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Femme bookend: Chicklit queen on a gritty chase

Casey Hill, the author of Taboo, is actually Irish chicklit queen Melissa Hill writing with husband, Kevin.

Melissa is far away from her usual romantic pink in this gritty thriller about FBI investigator Reilly Steel, a star investigator on loan to the Garda Forensic Unit.

Reilly is in Ireland for another reason: her alcoholic father, riven by the loss of his other daughter, Jess, has run from home and is living in a miserable Dublin flat, with the company only of his trusty whiskey bottle.

No one in the gardai believes Reilly's theory that a series of gruesome and nasty murders are linked -- except Chris Delaney, the detective who joins Reilly in a theory that they're based on Freud's studies.

It's not until the murders come close to home that Reilly's investigation begins to bite.

The Chicklit

A gentle melancholy haunts The Particular Sadness of Lemon Cake, an international bestseller by Aimee Bender.

Nine-year-old Rose finds that she can taste her mom's emotions. And mom isn't happy, despite her well-off good-provider husband, super-bright son and sweet daughter.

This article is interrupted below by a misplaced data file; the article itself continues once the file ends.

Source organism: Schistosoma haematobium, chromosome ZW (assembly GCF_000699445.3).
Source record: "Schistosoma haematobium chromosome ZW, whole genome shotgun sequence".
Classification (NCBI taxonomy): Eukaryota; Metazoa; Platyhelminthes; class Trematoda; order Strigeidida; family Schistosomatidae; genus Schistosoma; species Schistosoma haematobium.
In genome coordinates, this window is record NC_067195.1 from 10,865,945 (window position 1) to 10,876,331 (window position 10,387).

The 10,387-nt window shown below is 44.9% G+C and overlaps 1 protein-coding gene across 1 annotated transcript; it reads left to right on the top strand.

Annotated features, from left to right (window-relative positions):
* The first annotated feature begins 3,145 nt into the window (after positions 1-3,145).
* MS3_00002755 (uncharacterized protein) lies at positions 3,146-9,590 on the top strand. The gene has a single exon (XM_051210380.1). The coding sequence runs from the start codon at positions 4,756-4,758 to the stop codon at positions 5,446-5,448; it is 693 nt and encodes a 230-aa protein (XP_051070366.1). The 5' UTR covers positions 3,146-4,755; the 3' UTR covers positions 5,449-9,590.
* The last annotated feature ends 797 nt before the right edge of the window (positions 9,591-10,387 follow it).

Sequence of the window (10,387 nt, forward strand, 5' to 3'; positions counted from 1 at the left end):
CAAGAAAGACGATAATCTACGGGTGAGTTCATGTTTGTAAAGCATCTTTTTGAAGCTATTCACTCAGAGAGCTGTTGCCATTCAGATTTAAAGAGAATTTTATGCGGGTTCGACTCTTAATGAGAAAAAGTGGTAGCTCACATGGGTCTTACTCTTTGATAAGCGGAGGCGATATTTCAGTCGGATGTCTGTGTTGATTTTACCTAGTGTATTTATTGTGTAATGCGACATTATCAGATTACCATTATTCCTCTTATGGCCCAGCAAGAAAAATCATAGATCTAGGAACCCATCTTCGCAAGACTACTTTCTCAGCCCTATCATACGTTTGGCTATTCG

As Mom strays from hearth and home, and older brother Joseph stops being a genius and becomes merely talented -- and disturbed -- Rose's unwanted talent grows.

The story never really comes together, but this novel, in the style of stories like Chocolat, is a dreamy feast of gorgeous writing.

Bender has an unerring way with childhood -- when Rose's slightly demented grandmother sends a parcel with meaningful but weird presents, Rose treasures the frayed old dishcloth with its purple roses.

Gentle, beautiful, odd, this is a story to sip and savour.

The Big Non-Fiction

Story of Ireland by Neil Hegarty accompanies Fergal Keane's BBC and RTE co- production.

It's a new view of history, placing Ireland in a world context, from the influx of Viking farmers and traders to the effects of Cromwell, the penal laws, the Plantations -- and how these and the Famine sent Irish people abroad.

Hegarty uses on-the-spot reports, like Theobald Wolfe Tone's vivid descriptions of his negotiations in France.

At times it's disappointing -- the too-brief section on 1798 mentions the killings of Protestants in a burning barn in Scullabogue but not the lynching of suspects in Dunlavin, for instance.

But its modern chapters then cover the Northern war and go on into the vast changes that made the modern Republic a wealthy (briefly) European democracy.

Everyone should read this.